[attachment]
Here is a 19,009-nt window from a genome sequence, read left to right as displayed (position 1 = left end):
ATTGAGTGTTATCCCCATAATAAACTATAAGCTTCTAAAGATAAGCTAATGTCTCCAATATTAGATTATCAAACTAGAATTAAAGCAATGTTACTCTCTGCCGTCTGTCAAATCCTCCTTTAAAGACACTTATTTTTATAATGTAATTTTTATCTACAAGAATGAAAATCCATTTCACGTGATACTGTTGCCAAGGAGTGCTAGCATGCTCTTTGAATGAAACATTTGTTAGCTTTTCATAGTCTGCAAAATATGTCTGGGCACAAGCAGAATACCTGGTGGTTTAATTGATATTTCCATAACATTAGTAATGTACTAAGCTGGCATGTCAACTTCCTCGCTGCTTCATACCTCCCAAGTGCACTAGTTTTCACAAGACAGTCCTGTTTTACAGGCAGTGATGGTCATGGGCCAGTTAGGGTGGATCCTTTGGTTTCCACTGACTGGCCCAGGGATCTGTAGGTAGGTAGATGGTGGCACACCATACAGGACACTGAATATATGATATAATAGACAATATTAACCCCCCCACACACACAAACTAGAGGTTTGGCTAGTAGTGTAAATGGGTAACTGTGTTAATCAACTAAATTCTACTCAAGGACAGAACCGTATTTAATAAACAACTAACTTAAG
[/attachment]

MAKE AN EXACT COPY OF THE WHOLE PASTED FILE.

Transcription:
Here is a 19,009-nt window from a genome sequence, read left to right as displayed (position 1 = left end):
ATTGAGTGTTATCCCCATAATAAACTATAAGCTTCTAAAGATAAGCTAATGTCTCCAATATTAGATTATCAAACTAGAATTAAAGCAATGTTACTCTCTGCCGTCTGTCAAATCCTCCTTTAAAGACACTTATTTTTATAATGTAATTTTTATCTACAAGAATGAAAATCCATTTCACGTGATACTGTTGCCAAGGAGTGCTAGCATGCTCTTTGAATGAAACATTTGTTAGCTTTTCATAGTCTGCAAAATATGTCTGGGCACAAGCAGAATACCTGGTGGTTTAATTGATATTTCCATAACATTAGTAATGTACTAAGCTGGCATGTCAACTTCCTCGCTGCTTCATACCTCCCAAGTGCACTAGTTTTCACAAGACAGTCCTGTTTTACAGGCAGTGATGGTCATGGGCCAGTTAGGGTGGATCCTTTGGTTTCCACTGACTGGCCCAGGGATCTGTAGGTAGGTAGATGGTGGCACACCATACAGGACACTGAATATATGATATAATAGACAATATTAACCCCCCCACACACACAAACTAGAGGTTTGGCTAGTAGTGTAAATGGGTAACTGTGTTAATCAACTAAATTCTACTCAAGGACAGAACCGTATTTAATAAACAACTAACTTAAG